The Gayatri Mantra – “She who protects the Singer” – wends its way throughout the beloved Upanishads, which I keep bedside. * Fragments of Gayatri, hymn to the sun, are spread like bread crumbs in the maze of these scriptures. I wanted a prayer to write itself on the bones of my aching body. I wanted a prayer to anchor me during the healing and to help the herbs move through the physical obstacles of gnarled bone, spirochete, scar tissue. If only I could purify!
How to internalize a text so that it transmits all that it can into and through a body? How do reader and text merge? Wallace Stevens (Passionate man! Extraordinary mind!) crafts this longing for union in his poem “The House Was Quiet”:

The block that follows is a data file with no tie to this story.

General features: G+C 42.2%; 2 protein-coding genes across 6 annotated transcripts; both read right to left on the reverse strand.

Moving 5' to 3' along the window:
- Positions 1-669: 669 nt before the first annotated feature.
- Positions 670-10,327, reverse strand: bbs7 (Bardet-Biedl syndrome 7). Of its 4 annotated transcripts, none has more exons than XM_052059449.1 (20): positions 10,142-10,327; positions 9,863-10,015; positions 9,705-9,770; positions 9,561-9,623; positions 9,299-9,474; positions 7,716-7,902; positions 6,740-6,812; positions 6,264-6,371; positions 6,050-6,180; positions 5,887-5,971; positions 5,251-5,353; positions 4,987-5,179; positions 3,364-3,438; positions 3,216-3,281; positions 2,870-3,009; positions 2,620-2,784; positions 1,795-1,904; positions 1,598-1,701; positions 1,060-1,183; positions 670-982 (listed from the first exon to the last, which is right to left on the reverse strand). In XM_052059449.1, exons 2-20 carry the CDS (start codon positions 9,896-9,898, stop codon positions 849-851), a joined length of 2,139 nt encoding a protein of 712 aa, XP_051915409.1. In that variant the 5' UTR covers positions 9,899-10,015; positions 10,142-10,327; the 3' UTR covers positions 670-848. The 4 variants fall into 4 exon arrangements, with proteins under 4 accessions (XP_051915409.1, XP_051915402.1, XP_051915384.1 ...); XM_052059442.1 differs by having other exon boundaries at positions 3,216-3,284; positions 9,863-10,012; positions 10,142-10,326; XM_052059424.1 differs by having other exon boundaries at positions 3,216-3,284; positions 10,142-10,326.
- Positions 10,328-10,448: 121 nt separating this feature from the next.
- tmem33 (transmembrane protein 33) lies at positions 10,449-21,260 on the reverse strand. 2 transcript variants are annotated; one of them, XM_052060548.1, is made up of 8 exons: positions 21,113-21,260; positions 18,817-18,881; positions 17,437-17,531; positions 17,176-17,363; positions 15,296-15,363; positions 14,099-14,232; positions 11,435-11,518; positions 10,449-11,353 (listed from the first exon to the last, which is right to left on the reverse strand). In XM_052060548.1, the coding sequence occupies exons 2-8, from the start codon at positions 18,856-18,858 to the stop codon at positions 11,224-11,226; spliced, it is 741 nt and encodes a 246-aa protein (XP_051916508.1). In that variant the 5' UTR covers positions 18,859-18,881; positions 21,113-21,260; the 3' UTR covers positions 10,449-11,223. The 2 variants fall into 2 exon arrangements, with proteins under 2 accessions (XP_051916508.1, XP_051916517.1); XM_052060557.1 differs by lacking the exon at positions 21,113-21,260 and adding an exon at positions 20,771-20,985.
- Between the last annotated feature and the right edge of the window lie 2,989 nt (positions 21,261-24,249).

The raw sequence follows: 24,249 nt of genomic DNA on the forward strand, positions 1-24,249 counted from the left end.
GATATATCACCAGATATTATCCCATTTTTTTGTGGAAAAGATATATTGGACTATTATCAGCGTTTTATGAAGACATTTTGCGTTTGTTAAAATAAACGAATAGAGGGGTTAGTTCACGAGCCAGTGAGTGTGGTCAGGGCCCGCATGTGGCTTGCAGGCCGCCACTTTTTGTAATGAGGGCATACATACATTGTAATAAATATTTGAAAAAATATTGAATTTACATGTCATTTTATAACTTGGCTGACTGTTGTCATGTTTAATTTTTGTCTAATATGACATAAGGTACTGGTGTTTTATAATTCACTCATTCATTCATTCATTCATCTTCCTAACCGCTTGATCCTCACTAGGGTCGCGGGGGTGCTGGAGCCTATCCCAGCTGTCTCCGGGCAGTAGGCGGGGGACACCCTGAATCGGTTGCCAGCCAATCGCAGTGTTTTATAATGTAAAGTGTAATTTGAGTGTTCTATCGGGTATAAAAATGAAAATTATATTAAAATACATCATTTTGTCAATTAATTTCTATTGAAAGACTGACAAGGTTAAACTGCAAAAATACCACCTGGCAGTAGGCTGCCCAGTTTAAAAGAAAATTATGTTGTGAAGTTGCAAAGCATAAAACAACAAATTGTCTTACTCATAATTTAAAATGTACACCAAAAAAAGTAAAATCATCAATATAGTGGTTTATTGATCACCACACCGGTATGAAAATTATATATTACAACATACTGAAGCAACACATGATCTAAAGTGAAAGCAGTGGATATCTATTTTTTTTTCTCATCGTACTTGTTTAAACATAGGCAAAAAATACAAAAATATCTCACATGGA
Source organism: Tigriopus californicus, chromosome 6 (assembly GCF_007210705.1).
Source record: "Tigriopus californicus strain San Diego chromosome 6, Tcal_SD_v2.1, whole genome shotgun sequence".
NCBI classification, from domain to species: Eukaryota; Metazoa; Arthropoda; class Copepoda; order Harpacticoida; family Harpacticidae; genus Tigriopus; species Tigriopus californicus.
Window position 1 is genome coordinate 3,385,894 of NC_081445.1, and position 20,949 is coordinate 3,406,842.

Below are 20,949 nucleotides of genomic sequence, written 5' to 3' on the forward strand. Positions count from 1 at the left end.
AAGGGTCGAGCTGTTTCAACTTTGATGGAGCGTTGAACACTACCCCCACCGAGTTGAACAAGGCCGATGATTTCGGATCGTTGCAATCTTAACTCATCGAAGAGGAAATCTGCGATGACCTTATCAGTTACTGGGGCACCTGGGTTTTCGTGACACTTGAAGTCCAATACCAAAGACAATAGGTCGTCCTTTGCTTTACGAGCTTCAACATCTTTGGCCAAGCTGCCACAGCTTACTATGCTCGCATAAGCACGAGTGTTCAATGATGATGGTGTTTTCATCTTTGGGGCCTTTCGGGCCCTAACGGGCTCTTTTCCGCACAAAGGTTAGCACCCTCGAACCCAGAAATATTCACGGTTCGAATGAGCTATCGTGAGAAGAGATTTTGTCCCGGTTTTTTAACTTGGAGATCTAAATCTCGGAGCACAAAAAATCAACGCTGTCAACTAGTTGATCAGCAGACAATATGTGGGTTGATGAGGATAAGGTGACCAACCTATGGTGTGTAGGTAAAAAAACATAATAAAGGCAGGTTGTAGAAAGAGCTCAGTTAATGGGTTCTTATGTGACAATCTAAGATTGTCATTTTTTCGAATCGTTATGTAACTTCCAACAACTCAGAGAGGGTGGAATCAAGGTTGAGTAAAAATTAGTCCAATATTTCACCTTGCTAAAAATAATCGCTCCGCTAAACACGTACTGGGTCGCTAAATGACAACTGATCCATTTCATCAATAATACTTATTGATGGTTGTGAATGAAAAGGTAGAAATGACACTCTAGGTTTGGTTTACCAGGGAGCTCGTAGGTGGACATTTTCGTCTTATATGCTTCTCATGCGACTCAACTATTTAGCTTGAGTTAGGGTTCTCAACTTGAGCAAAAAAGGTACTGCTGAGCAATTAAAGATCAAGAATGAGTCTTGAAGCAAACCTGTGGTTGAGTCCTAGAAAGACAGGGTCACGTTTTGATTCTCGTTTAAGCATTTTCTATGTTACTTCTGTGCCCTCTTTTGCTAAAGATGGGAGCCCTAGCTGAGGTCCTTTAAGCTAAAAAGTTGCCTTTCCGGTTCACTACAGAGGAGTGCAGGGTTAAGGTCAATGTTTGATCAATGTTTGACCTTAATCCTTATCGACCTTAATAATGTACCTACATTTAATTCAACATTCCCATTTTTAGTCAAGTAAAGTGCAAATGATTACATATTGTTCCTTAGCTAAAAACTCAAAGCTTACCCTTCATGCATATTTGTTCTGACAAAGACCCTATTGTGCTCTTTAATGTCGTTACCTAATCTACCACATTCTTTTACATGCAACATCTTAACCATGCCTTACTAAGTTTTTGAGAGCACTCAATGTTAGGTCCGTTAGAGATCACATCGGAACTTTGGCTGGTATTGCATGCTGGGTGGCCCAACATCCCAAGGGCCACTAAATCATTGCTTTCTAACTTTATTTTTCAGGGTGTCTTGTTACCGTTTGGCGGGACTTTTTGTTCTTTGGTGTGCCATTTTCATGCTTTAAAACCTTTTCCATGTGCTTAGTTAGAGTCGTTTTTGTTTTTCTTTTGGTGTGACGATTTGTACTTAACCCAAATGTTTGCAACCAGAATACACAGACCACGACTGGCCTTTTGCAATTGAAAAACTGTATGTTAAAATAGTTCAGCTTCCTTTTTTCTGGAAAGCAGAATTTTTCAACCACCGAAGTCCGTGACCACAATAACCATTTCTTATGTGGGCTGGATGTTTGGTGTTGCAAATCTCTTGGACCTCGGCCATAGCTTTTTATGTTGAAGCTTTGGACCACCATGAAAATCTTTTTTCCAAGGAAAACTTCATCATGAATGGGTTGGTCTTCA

The reader became the book; and summer night was like the conscious being of the book.
Might this body become the prayer?
I brought the Upanishads into the kitchen and laid them beside the tinctures. I opened each arsenal. I read from the Brhad-aranyaka.
On that adorable light: The winds blow sweetly for the righteous, the rivers pour forth honey. May the herbs be sweet unto us. To earth, hail. Let us meditate on the divine glory: May the night and the day be sweet. May the dust of the earth be sweet. May heaven, our father, be sweet to us. To the atmosphere, hail. May he inspire our understanding: May the tree be sweet unto us. May the sun be sweet, may the cows be filled with sweetness for us. To the heaven, hail. May I indeed be all this, hail to the earth, atmosphere, and heaven. … You are the one lotus flower. May I become the one lotus flower among men.